Historic pact signed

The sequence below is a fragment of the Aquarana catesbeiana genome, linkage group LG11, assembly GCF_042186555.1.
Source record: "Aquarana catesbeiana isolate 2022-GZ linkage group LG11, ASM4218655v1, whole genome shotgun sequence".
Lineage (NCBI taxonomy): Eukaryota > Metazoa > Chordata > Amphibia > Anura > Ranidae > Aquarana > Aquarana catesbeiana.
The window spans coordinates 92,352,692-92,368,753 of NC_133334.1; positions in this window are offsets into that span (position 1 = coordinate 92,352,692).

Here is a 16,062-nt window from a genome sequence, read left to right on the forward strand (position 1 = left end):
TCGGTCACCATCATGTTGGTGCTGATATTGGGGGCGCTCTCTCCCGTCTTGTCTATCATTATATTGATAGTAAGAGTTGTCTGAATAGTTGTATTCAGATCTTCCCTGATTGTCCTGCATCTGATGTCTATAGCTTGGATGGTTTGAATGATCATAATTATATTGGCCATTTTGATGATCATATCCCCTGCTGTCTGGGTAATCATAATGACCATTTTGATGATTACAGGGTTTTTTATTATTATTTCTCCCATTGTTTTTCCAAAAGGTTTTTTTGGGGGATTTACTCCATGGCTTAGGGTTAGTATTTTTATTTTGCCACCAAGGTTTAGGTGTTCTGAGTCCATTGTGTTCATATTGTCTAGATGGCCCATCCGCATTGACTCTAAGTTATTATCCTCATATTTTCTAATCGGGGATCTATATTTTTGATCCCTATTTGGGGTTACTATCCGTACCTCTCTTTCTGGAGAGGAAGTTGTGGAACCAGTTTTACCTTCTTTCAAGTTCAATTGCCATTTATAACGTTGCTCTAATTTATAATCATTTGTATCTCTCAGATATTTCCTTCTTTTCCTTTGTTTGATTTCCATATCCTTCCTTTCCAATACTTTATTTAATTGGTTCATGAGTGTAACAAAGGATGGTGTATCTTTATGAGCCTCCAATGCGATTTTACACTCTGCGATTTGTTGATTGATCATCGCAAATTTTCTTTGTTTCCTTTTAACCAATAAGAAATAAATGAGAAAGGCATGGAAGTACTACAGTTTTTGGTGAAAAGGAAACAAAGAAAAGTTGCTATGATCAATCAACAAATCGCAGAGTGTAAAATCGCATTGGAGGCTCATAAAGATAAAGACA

India and Bangladesh border dispute dates back to the time when the two (Bangladesh was then called East Pakistan) got independence from British rule in 1947. Since then the two countries shared 4,156 km long border covering five Indian states – West Bengal, Assam, Meghalaya, Tripura and Mizoram, and stretching across forests, rivers, fields and enclaves (locally called ‘chitmahals’). Nearly 51,000 inhabitants are said to be living in these chitmahals with no proper access to health care and education since they are surrounded on all sides by a different country. The two countries recently signed an agreement on exchange of enclaves, thus putting an end to the decades-old boundary demarcation problem. The agreeement, which is in accordance with Indira-Mujib pact of 1974, covers 111 enclaves in India and 51 in Bangladesh. The people living in these enclaves will be given the right to continue to reside either in the enclave or choose the country of residence.
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